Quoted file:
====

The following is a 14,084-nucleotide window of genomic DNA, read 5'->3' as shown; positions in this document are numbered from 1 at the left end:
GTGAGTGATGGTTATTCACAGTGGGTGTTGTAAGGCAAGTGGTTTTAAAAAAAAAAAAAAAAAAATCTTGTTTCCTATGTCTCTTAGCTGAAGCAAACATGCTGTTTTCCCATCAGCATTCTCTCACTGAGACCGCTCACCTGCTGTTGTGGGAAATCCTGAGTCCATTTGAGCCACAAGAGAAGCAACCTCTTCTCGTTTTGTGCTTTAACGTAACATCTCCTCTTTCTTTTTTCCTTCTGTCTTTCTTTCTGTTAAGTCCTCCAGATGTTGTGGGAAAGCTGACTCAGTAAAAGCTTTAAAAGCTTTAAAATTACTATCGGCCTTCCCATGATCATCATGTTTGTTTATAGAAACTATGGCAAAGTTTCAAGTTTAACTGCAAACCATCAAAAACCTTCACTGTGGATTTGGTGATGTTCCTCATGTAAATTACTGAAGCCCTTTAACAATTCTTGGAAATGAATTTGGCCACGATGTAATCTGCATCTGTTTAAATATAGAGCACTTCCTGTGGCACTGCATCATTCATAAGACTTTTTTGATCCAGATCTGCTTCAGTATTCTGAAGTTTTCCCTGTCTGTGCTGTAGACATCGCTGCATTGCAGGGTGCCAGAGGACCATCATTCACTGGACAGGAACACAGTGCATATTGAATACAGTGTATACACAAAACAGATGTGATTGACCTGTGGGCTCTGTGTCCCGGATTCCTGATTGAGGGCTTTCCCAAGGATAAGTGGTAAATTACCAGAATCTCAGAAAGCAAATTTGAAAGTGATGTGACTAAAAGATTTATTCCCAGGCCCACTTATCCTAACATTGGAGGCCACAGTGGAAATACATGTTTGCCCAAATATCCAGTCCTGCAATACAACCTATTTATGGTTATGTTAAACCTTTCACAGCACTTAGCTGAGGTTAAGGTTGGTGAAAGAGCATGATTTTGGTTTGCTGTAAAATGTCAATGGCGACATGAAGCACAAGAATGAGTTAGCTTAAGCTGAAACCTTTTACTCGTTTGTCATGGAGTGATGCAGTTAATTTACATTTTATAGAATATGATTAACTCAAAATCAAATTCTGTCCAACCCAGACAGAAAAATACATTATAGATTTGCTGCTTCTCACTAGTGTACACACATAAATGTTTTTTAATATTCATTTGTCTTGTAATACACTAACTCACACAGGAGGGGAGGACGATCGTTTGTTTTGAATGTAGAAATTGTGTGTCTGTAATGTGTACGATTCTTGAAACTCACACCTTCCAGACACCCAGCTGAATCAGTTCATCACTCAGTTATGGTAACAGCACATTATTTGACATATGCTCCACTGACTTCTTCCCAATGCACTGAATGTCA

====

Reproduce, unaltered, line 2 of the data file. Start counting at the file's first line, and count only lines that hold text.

GTGAGTGATGGTTATTCACAGTGGGTGTTGTAAGGCAAGTGGTTTTAAAAAAAAAAAAAAAAAAATCTTGTTTCCTATGTCTCTTAGCTGAAGCAAACATGCTGTTTTCCCATCAGCATTCTCTCACTGAGACCGCTCACCTGCTGTTGTGGGAAATCCTGAGTCCATTTGAGCCACAAGAGAAGCAACCTCTTCTCGTTTTGTGCTTTAACGTAACATCTCCTCTTTCTTTTTTCCTTCTGTCTTTCTTTCTGTTAAGTCCTCCAGATGTTGTGGGAAAGCTGACTCAGTAAAAGCTTTAAAAGCTTTAAAATTACTATCGGCCTTCCCATGATCATCATGTTTGTTTATAGAAACTATGGCAAAGTTTCAAGTTTAACTGCAAACCATCAAAAACCTTCACTGTGGATTTGGTGATGTTCCTCATGTAAATTACTGAAGCCCTTTAACAATTCTTGGAAATGAATTTGGCCACGATGTAATCTGCATCTGTTTAAATATAGAGCACTTCCTGTGGCACTGCATCATTCATAAGACTTTTTTGATCCAGATCTGCTTCAGTATTCTGAAGTTTTCCCTGTCTGTGCTGTAGACATCGCTGCATTGCAGGGTGCCAGAGGACCATCATTCACTGGACAGGAACACAGTGCATATTGAATACAGTGTATACACAAAACAGATGTGATTGACCTGTGGGCTCTGTGTCCCGGATTCCTGATTGAGGGCTTTCCCAAGGATAAGTGGTAAATTACCAGAATCTCAGAAAGCAAATTTGAAAGTGATGTGACTAAAAGATTTATTCCCAGGCCCACTTATCCTAACATTGGAGGCCACAGTGGAAATACATGTTTGCCCAAATATCCAGTCCTGCAATACAACCTATTTATGGTTATGTTAAACCTTTCACAGCACTTAGCTGAGGTTAAGGTTGGTGAAAGAGCATGATTTTGGTTTGCTGTAAAATGTCAATGGCGACATGAAGCACAAGAATGAGTTAGCTTAAGCTGAAACCTTTTACTCGTTTGTCATGGAGTGATGCAGTTAATTTACATTTTATAGAATATGATTAACTCAAAATCAAATTCTGTCCAACCCAGACAGAAAAATACATTATAGATTTGCTGCTTCTCACTAGTGTACACACATAAATGTTTTTTAATATTCATTTGTCTTGTAATACACTAACTCACACAGGAGGGGAGGACGATCGTTTGTTTTGAATGTAGAAATTGTGTGTCTGTAATGTGTACGATTCTTGAAACTCACACCTTCCAGACACCCAGCTGAATCAGTTCATCACTCAGTTATGGTAACAGCACATTATTTGACATATGCTCCACTGACTTCTTCCCAATGCACTGAATGTCA